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Why Aegerion Pharmaceuticals Inc. Shares Briefly Tumbled

By Sean Williams – Feb 26, 2014 at 2:30PM

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Aegerion shares briefly nosedive after reporting its fourth-quarter earnings results. Is this a cause for concern or the overblown fear from traders?

Although we don't believe in timing the market or panicking over market movements, we do like to keep an eye on big changes -- just in case they're material to our investing thesis.

What: Shares of Aegerion Pharmaceuticals (NASDAQ: AEGR), a biopharmaceutical company developing therapies to treat rare and fatal diseases, tumbled briefly by as much as 18% after reporting its fourth quarter earnings results before the opening bell. Shares have since recovered and are down approximately 7% at the time of this writing.

So what: For the quarter, Aegerion delivered $24.5 million in net product sales of Juxtapid, an LDL-cholesterol-reducing treatment for patients with homozygous familial hypercholesterolemia. Aegerion noted that 430 total patients were on the therapy, including 37 outside the U.S., with Juxtapid's U.S. revenue accounting for 87% of total sales. Adjusted net loss shrank considerably to just $0.14 per share from a loss of $0.71 per share in the prior year. By comparison, Aegerion's loss was narrower than Wall Street's estimate by $0.18 per share, but revenue was a smidge light with the consensus at $24.9 million. Looking ahead, Aegerion's forecast of $190 million-$210 million in net product revenue perfectly bracketed the $203.3 million consensus estimate and disappointed shareholders looking for an upside surprise.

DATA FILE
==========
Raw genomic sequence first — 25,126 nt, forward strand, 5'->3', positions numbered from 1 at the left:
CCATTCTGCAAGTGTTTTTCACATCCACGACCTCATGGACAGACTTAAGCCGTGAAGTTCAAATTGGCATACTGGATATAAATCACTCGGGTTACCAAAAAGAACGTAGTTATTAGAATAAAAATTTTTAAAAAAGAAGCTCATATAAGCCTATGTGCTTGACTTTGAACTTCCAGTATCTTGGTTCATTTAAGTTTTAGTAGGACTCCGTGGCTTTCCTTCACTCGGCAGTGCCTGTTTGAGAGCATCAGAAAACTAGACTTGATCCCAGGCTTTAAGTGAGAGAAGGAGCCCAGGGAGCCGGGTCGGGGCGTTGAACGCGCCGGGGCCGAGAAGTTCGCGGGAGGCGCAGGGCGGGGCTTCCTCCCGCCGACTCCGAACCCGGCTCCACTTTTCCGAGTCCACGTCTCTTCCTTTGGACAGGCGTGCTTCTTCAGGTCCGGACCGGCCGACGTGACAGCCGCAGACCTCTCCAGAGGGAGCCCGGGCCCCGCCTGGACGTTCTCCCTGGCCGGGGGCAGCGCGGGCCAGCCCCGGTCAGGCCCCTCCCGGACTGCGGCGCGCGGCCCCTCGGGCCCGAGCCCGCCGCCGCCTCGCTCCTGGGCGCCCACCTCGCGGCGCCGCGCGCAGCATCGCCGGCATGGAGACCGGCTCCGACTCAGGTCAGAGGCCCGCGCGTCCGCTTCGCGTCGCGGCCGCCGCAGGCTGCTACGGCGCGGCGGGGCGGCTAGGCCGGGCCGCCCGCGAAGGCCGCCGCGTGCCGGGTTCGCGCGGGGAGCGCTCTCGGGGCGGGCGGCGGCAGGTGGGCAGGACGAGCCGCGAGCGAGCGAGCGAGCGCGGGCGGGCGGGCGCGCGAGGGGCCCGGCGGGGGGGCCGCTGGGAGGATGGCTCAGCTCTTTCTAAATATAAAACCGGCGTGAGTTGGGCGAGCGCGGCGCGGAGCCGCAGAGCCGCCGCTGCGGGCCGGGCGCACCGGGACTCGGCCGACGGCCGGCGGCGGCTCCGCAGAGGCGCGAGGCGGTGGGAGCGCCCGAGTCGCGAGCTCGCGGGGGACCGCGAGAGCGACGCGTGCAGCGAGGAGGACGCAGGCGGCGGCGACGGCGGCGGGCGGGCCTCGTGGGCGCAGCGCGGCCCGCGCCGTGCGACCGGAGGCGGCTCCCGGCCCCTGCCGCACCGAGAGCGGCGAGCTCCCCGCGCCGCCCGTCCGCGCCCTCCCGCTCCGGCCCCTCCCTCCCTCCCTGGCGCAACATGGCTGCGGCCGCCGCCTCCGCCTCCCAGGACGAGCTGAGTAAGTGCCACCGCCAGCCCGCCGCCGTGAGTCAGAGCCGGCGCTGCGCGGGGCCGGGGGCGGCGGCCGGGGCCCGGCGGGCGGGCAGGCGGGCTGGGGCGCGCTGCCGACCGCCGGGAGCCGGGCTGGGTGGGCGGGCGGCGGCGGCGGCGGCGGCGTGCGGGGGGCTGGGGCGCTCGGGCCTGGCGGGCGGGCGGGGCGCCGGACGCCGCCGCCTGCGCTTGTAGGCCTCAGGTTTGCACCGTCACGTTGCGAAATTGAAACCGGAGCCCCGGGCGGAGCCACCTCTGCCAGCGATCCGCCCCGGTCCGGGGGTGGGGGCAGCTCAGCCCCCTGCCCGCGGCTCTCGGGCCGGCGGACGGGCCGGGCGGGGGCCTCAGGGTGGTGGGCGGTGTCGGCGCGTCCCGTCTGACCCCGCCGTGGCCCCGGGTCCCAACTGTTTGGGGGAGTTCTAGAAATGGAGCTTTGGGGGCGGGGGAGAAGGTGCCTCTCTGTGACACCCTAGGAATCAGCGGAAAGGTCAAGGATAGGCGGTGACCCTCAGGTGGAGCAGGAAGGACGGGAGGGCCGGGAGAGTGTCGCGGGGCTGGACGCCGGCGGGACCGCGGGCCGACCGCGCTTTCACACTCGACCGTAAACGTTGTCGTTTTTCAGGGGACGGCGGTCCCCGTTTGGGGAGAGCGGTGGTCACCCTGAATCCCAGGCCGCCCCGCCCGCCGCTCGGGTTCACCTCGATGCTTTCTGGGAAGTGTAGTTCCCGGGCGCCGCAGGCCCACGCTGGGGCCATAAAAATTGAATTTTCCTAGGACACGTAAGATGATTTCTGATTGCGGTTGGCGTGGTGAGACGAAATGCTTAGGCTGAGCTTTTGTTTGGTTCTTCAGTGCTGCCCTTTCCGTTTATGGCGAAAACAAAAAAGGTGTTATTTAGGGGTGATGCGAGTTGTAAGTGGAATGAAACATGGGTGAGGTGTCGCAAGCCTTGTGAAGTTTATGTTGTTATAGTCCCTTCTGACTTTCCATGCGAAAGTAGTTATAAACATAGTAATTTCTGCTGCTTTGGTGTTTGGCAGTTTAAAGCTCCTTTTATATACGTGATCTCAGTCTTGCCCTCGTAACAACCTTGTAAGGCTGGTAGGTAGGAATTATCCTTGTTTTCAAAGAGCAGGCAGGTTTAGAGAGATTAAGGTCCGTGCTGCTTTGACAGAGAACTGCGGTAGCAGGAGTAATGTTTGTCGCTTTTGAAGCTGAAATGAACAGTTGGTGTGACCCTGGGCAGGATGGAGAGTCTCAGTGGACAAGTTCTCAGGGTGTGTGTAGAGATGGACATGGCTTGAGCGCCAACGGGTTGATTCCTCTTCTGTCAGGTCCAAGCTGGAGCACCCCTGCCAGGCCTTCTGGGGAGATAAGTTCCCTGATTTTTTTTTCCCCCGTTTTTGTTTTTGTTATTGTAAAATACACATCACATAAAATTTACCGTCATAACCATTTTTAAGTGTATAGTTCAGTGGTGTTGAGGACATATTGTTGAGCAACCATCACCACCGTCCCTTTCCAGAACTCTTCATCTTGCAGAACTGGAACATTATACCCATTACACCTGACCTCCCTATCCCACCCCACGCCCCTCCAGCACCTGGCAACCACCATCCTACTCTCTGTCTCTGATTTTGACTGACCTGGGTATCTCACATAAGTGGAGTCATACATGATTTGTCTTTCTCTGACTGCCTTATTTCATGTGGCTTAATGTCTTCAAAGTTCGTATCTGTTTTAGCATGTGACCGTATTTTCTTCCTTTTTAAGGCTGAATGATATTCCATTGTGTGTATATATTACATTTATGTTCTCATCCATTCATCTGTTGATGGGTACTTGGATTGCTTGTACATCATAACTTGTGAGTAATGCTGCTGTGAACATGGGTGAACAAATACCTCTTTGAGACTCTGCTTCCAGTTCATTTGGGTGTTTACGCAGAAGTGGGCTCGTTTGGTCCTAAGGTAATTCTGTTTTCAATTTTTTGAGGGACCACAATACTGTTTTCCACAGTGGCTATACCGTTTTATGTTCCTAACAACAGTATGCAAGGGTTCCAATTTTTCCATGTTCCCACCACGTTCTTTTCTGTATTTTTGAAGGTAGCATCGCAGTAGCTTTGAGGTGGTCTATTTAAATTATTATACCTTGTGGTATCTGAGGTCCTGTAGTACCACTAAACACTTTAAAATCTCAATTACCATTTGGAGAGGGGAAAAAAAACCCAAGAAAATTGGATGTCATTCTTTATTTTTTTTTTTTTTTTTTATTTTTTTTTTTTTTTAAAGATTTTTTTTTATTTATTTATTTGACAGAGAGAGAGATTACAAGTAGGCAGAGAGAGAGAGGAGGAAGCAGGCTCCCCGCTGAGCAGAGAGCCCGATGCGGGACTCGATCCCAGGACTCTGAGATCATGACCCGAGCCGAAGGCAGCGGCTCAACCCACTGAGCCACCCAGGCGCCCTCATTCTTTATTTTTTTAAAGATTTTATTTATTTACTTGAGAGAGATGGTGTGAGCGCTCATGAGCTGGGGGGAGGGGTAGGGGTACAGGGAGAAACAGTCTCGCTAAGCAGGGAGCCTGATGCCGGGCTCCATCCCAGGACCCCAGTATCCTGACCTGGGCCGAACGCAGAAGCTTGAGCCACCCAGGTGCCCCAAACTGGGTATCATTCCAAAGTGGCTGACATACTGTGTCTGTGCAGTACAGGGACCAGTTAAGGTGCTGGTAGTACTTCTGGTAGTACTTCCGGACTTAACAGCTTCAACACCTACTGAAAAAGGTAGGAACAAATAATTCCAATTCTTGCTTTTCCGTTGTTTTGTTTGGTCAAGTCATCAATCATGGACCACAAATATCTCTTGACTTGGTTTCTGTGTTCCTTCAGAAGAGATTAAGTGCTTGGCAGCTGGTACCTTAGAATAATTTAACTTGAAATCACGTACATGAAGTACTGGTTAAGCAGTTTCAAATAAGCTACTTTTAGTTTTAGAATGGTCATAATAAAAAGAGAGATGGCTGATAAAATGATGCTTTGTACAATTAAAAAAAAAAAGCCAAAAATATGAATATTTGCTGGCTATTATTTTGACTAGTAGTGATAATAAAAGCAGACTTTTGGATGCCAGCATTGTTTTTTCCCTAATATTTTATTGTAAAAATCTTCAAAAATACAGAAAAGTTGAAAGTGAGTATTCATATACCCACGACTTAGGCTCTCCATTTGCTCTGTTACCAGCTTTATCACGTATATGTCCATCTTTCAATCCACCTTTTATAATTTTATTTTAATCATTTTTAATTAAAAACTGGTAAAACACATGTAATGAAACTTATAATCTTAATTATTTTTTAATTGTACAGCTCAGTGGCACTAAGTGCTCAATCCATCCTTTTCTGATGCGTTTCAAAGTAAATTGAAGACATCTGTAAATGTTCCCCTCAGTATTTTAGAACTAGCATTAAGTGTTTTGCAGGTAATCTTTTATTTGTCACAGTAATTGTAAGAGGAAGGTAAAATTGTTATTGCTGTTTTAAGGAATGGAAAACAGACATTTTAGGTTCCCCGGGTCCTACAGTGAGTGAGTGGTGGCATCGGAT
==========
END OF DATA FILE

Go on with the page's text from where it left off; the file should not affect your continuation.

Now what: On one hand, it's pretty clear that Juxtapid is still demonstrating solid growth in treating HoFH patients and that Kynamro by Isis Pharmaceuticals and Sanofi is a distant second. Then again, with Aegerion's share price having more than doubled over the past year, I'd expect more than just revenue meeting expectations. At its current valuation, Aegerion is worth about nine times the midpoint of next year's sales forecast and more than 200 times its projected EPS. That still seems like a particularly high price to pay for a limited market potential drug.

Sean Williams has no material interest in any companies mentioned in this article. You can follow him on CAPS under the screen name TMFUltraLong, track every pick he makes under the screen name TrackUltraLong, and check him out on Twitter, where he goes by the handle @TMFUltraLong.

The Motley Fool recommends Isis Pharmaceuticals. We Fools may not all hold the same opinions, but we all believe that considering a diverse range of insights makes us better investors. The Motley Fool has a disclosure policy.

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